They’re considered the holy grail of real estate investments: properties that generate such high rental incomes, they pay for themselves, and then some. But when investors talk of buying positively geared property, where are they looking – and do these types of investments still really exist?
A positively geared property investment is when all of the mortgage interest payments, expenses, council rates, insurance and any other costs related to the property are paid for from the rental return received.
“It means that at the end of every week, after paying your entire mortgage interest on the investment property and other related expenses, you still have money going into your pocket, so it does not cost you anything to hold this property,” explains Mark Robinson and Chris Pullen from Acquire Wealth Solutions in Queensland.
The trade-off for this is that sometimes, properties that are positively geared “do not have as good capital growth returns as a negatively geared property”.
However, they believe you can be smarter about negatively geared property – which usually attracts higher levels of growth – by adopting strategies that turn it into a positively geared investment.
“You could rent it out by the room to students, add value to the home, build a granny flat for extra income, or perform a cosmetic renovation to increase rent,” they suggest.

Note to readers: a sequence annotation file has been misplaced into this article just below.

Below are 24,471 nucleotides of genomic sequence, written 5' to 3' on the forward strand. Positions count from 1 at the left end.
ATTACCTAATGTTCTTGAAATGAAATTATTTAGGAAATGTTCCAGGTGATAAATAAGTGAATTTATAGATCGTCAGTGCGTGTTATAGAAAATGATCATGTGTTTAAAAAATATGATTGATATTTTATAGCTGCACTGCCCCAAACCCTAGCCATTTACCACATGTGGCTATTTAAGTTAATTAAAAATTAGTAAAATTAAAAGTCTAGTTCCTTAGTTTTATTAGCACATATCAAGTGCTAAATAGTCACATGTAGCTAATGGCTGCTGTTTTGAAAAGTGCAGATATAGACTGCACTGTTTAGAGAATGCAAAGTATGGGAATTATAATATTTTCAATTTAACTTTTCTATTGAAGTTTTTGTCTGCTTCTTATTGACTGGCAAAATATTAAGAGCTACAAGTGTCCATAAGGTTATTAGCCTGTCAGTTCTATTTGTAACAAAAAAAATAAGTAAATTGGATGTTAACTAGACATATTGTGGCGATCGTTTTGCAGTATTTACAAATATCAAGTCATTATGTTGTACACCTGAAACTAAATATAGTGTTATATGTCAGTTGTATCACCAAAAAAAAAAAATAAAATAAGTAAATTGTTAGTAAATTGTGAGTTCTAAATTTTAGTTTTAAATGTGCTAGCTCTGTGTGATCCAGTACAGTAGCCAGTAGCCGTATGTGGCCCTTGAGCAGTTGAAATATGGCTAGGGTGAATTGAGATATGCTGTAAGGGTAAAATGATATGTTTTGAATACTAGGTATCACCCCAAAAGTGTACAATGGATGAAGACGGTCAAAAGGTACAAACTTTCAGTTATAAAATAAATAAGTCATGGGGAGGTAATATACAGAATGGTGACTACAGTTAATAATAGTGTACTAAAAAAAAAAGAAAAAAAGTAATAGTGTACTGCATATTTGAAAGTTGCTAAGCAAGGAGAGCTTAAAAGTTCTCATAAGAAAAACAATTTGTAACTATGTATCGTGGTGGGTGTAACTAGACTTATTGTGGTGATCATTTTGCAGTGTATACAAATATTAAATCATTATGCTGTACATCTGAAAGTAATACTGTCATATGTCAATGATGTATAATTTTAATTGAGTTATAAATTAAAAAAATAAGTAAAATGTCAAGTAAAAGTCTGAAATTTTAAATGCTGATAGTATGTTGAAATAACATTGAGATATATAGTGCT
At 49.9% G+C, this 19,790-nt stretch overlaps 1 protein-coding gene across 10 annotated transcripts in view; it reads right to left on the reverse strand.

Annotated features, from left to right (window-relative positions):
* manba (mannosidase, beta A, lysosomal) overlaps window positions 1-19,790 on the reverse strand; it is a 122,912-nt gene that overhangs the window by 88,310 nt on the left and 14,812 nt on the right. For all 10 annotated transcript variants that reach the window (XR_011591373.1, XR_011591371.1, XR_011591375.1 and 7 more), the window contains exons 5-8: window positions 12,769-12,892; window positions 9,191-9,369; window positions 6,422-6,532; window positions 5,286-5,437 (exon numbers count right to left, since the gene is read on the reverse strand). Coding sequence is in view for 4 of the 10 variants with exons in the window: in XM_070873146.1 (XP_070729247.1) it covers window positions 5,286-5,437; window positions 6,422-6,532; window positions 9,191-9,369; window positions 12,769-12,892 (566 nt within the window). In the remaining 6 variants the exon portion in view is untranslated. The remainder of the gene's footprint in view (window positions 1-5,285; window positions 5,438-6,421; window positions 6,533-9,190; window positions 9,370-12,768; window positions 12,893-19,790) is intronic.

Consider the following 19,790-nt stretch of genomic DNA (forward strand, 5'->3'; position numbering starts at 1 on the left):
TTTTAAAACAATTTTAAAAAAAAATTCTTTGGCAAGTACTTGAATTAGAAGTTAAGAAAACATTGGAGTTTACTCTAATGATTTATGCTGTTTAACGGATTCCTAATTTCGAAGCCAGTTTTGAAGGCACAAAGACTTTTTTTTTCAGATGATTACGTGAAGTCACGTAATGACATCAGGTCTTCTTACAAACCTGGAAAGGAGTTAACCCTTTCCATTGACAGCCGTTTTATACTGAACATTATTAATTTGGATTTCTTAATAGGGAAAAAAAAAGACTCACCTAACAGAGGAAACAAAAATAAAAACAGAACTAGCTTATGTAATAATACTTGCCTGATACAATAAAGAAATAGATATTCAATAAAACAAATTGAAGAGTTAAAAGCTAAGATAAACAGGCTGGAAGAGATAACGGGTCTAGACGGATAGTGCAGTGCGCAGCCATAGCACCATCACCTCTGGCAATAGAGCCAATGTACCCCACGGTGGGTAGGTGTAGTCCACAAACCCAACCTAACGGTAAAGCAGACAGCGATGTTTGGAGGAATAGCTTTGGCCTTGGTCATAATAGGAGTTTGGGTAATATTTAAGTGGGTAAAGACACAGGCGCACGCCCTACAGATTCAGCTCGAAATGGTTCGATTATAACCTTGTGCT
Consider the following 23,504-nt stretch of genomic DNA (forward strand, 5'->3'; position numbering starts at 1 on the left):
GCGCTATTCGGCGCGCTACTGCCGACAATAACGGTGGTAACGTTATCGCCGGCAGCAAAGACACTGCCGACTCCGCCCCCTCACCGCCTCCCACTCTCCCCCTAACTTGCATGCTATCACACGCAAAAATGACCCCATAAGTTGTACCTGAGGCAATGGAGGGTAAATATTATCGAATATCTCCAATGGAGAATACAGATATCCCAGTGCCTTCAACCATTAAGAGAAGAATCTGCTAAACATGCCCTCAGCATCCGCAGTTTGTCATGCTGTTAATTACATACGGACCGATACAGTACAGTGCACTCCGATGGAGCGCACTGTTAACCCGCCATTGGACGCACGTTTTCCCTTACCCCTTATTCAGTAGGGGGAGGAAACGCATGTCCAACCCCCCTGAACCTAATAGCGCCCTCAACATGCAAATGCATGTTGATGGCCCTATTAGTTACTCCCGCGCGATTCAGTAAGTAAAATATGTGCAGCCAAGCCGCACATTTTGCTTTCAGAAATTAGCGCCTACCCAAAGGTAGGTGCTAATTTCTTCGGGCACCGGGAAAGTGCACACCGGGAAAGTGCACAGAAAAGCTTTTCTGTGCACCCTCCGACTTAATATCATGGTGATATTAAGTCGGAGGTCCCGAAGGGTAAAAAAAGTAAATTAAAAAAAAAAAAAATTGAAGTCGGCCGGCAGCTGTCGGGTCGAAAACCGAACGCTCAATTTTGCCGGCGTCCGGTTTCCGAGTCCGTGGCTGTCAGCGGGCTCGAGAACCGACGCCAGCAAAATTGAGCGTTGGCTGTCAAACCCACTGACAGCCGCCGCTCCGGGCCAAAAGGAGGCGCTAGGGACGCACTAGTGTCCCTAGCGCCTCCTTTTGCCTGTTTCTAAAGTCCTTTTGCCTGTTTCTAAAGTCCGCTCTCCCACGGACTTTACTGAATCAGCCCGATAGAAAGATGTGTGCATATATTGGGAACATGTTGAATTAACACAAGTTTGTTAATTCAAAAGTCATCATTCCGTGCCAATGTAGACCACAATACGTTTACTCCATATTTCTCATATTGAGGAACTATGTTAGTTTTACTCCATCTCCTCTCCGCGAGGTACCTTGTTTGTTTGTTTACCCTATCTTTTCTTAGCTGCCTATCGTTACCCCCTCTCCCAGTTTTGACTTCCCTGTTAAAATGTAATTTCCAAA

Tanja Kraus, author of Maximum Returns, Minimum Concerns: A Guide to Successful Property Investment, is an investor and a property manager with over 15 years experience, and she is a proponent of buying positively geared investments.
“I am purchasing what I consider to be positively geared properties at the moment – as long as the repayments, rates and insurance are covered, I’m happy,” she says.
“If repairs come up then this may need to come out of my pocket, so technically this may not be considered positively geared, but this property is a lot closer to that goal than [with a negatively geared investment] where you are chipping in for the mortgage.”
One of the easy ways to find a positively geared investment is to kick in a large deposit – “If you are going to put a 50% deposit down on a property, chances are it will be positively geared,” Kraus says – but if you’re seeking a traditional positively geared investment without handing over a wad of cash, you may be in luck.
In the current real estate market, vendors are becoming increasingly flexible on price and with interest rates set to come down, the costs of owning an investment property are becoming more affordable.
“If you hunt around enough,” Kraus adds, “there are still positively geared options available.”
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